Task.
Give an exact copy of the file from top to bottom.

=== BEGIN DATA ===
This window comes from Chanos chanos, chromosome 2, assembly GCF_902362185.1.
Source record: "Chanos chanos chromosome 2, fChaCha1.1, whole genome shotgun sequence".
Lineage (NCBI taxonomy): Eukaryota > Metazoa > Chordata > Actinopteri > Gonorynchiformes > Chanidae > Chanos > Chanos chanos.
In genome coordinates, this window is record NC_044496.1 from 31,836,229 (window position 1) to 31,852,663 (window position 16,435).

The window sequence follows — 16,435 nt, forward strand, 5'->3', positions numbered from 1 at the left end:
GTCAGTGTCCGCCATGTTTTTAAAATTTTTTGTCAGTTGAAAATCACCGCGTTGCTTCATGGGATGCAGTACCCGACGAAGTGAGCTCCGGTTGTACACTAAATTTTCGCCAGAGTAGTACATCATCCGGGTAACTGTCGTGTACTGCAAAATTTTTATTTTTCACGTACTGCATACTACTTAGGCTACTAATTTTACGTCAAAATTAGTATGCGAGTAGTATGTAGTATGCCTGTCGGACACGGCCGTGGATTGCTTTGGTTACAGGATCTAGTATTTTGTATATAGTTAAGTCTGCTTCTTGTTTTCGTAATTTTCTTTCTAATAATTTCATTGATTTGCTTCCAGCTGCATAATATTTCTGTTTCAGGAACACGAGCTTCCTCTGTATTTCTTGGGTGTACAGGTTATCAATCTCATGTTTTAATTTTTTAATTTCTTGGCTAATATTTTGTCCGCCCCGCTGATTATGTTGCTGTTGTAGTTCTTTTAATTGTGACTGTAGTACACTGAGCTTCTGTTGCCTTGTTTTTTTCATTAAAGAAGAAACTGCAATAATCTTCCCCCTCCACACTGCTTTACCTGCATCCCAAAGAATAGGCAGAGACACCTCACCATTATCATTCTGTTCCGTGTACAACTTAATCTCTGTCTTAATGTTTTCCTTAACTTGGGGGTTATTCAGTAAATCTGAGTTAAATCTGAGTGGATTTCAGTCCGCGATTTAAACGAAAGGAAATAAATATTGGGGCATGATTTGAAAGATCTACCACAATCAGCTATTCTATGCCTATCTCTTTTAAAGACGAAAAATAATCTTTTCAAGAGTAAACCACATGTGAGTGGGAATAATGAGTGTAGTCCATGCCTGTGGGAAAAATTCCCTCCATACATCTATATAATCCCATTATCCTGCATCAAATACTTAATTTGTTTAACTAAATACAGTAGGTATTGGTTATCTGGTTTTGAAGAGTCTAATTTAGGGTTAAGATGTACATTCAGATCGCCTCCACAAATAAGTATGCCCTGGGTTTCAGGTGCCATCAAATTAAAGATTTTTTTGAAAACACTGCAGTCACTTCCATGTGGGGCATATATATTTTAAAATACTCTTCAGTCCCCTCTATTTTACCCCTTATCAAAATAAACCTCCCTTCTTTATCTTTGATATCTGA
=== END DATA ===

This window comes from Chanos chanos, chromosome 2, assembly GCF_902362185.1.
Source record: "Chanos chanos chromosome 2, fChaCha1.1, whole genome shotgun sequence".
Lineage (NCBI taxonomy): Eukaryota > Metazoa > Chordata > Actinopteri > Gonorynchiformes > Chanidae > Chanos > Chanos chanos.
In genome coordinates, this window is record NC_044496.1 from 31,836,229 (window position 1) to 31,852,663 (window position 16,435).

The window sequence follows — 16,435 nt, forward strand, 5'->3', positions numbered from 1 at the left end:
GTCAGTGTCCGCCATGTTTTTAAAATTTTTTGTCAGTTGAAAATCACCGCGTTGCTTCATGGGATGCAGTACCCGACGAAGTGAGCTCCGGTTGTACACTAAATTTTCGCCAGAGTAGTACATCATCCGGGTAACTGTCGTGTACTGCAAAATTTTTATTTTTCACGTACTGCATACTACTTAGGCTACTAATTTTACGTCAAAATTAGTATGCGAGTAGTATGTAGTATGCCTGTCGGACACGGCCGTGGATTGCTTTGGTTACAGGATCTAGTATTTTGTATATAGTTAAGTCTGCTTCTTGTTTTCGTAATTTTCTTTCTAATAATTTCATTGATTTGCTTCCAGCTGCATAATATTTCTGTTTCAGGAACACGAGCTTCCTCTGTATTTCTTGGGTGTACAGGTTATCAATCTCATGTTTTAATTTTTTAATTTCTTGGCTAATATTTTGTCCGCCCCGCTGATTATGTTGCTGTTGTAGTTCTTTTAATTGTGACTGTAGTACACTGAGCTTCTGTTGCCTTGTTTTTTTCATTAAAGAAGAAACTGCAATAATCTTCCCCCTCCACACTGCTTTACCTGCATCCCAAAGAATAGGCAGAGACACCTCACCATTATCATTCTGTTCCGTGTACAACTTAATCTCTGTCTTAATGTTTTCCTTAACTTGGGGGTTATTCAGTAAATCTGAGTTAAATCTGAGTGGATTTCAGTCCGCGATTTAAACGAAAGGAAATAAATATTGGGGCATGATTTGAAAGATCTACCACAATCAGCTATTCTATGCCTATCTCTTTTAAAGACGAAAAATAATCTTTTCAAGAGTAAACCACATGTGAGTGGGAATAATGAGTGTAGTCCATGCCTGTGGGAAAAATTCCCTCCATACATCTATATAATCCCATTATCCTGCATCAAATACTTAATTTGTTTAACTAAATACAGTAGGTATTGGTTATCTGGTTTTGAAGAGTCTAATTTAGGGTTAAGATGTACATTCAGATCGCCTCCACAAATAAGTATGCCCTGGGTTTCAGGTGCCATCAAATTAAAGATTTTTTTGAAAACACTGCAGTCACTTCCATGTGGGGCATATATATTTTAAAATACTCTTCAGTCCCCTCTATTTTACCCCTTATCAAAATAAACCTCCCTTCTTTATCTTTGATATCTGA